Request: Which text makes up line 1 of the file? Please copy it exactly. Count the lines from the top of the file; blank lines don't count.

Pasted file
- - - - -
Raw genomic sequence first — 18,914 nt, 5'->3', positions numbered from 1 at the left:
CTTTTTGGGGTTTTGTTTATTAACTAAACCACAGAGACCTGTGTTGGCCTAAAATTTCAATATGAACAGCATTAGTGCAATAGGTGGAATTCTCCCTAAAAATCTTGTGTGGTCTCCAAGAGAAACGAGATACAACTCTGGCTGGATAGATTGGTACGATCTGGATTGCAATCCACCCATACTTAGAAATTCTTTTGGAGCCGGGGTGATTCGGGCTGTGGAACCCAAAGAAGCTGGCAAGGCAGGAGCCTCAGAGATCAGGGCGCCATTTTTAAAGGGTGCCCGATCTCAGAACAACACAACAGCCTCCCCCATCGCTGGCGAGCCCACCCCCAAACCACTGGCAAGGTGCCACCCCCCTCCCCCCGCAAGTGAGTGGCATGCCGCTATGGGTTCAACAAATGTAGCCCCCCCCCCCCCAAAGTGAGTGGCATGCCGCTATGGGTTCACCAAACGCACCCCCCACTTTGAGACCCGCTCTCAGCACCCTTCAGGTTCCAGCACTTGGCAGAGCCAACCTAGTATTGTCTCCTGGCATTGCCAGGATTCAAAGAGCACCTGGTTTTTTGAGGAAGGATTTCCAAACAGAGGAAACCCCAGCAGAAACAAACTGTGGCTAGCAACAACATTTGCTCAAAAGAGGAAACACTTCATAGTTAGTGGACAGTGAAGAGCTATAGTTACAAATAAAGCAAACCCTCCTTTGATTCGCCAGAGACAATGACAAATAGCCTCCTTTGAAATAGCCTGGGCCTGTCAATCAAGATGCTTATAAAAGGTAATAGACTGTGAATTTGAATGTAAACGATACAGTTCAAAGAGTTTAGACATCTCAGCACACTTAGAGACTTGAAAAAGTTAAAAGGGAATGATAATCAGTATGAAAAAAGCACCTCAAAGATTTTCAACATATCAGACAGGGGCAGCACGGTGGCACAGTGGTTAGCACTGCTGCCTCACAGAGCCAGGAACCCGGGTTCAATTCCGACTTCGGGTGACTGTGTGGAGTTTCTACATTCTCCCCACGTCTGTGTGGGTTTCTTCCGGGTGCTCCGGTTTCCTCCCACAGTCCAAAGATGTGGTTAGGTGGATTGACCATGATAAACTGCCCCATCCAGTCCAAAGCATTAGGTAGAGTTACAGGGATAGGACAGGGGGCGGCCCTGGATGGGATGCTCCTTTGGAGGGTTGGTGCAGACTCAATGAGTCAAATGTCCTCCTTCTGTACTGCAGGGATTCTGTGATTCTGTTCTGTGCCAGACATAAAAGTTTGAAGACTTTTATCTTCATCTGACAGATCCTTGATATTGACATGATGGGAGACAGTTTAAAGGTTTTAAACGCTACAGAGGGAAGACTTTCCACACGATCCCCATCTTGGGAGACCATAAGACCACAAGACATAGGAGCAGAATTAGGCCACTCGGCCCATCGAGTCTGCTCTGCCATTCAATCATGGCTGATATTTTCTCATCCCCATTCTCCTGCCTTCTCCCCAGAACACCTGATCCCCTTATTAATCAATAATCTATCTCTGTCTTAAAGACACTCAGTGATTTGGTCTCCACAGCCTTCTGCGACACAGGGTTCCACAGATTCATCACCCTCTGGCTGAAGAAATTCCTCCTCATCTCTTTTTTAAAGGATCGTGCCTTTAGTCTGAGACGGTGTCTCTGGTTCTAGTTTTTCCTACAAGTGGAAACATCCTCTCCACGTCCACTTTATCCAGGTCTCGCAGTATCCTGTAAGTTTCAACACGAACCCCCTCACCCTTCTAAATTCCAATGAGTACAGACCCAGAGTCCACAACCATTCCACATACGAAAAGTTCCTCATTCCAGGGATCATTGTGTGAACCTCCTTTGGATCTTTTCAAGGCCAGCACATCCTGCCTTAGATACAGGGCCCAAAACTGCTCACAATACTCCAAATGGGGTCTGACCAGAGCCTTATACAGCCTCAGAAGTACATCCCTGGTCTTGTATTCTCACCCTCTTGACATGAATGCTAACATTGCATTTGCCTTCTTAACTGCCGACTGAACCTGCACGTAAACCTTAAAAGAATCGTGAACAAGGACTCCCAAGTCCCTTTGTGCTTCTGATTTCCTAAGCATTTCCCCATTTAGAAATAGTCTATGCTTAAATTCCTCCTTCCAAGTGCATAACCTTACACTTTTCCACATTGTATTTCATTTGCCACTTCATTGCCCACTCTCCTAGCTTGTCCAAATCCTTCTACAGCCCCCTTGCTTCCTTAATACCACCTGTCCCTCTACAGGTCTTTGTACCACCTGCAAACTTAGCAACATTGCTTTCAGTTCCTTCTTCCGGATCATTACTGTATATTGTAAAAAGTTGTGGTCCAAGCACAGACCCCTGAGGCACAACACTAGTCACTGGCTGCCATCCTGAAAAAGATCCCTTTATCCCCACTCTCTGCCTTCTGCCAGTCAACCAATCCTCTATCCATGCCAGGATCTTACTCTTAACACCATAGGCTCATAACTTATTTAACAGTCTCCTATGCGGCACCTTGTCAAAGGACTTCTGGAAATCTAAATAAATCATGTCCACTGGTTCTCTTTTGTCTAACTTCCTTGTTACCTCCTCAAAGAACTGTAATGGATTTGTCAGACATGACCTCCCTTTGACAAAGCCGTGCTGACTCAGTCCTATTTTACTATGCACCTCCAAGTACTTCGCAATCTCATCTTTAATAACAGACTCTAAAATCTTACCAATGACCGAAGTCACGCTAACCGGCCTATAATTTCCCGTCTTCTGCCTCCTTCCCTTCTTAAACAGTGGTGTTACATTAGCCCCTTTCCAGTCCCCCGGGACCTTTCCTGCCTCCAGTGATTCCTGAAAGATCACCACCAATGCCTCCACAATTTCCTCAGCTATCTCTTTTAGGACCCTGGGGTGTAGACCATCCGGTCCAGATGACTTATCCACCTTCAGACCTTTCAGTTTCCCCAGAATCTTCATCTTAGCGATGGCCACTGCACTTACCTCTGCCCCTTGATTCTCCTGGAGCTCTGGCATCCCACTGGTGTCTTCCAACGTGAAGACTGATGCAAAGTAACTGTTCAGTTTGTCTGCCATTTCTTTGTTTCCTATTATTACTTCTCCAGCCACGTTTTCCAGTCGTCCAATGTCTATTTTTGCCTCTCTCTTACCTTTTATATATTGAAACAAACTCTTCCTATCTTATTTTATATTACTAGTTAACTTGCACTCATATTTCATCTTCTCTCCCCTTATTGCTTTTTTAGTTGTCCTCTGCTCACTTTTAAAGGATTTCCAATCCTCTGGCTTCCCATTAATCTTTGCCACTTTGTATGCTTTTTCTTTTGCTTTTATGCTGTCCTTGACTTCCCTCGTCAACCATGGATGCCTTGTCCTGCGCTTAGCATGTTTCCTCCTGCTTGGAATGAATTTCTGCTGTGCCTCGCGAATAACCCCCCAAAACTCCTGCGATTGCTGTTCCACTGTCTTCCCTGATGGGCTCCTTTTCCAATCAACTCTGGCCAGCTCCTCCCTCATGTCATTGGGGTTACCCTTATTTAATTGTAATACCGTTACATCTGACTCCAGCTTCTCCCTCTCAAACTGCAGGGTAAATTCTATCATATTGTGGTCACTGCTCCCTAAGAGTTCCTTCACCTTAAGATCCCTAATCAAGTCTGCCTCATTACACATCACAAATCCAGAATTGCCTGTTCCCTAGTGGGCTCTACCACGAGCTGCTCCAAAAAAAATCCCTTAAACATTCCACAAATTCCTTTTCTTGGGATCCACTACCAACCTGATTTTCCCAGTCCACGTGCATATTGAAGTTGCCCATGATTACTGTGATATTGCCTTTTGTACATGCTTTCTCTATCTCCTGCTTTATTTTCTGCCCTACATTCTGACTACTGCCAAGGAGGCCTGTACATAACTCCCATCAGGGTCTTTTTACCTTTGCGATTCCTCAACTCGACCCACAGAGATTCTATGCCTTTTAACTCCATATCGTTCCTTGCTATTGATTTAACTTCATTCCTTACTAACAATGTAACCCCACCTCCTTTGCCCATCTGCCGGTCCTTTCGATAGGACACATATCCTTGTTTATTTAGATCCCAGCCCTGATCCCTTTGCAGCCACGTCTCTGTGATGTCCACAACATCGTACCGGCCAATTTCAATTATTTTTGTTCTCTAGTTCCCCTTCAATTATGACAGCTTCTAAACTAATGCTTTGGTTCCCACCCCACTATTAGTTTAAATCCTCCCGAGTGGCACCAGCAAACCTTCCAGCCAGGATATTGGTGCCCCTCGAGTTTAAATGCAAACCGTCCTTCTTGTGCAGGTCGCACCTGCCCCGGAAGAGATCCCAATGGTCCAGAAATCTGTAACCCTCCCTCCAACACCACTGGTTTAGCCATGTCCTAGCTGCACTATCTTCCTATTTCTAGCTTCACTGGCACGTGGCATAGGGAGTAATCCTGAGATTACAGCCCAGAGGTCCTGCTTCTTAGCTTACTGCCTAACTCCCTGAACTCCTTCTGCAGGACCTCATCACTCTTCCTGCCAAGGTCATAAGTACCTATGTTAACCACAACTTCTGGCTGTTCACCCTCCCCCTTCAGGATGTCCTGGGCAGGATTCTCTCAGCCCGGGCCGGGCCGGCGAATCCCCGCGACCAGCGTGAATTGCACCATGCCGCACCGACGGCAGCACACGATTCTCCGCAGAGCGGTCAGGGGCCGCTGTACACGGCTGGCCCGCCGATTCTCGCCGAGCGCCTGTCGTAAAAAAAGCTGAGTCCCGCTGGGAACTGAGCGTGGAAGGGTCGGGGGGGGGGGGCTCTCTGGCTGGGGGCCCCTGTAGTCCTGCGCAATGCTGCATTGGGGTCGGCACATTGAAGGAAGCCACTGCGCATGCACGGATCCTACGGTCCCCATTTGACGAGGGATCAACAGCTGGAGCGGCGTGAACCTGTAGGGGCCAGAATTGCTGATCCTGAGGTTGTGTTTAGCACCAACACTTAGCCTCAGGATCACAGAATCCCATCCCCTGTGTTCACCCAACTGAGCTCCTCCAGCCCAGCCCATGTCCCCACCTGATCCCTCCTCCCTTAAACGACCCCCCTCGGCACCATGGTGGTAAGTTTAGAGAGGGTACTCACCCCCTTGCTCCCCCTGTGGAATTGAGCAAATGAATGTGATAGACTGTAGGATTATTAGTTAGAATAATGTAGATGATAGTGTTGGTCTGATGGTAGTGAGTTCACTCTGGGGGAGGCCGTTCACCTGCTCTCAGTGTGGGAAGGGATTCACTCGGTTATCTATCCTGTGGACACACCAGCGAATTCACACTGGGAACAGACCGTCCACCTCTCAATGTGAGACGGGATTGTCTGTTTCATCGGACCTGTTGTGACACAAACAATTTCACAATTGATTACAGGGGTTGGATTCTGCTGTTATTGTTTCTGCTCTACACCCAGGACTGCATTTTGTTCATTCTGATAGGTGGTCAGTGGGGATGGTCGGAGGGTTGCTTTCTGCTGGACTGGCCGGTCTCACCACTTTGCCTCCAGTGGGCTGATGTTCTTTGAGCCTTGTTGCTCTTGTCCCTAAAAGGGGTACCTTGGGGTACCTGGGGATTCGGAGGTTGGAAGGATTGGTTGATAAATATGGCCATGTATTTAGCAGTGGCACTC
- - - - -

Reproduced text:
Raw genomic sequence first — 18,914 nt, 5'->3', positions numbered from 1 at the left: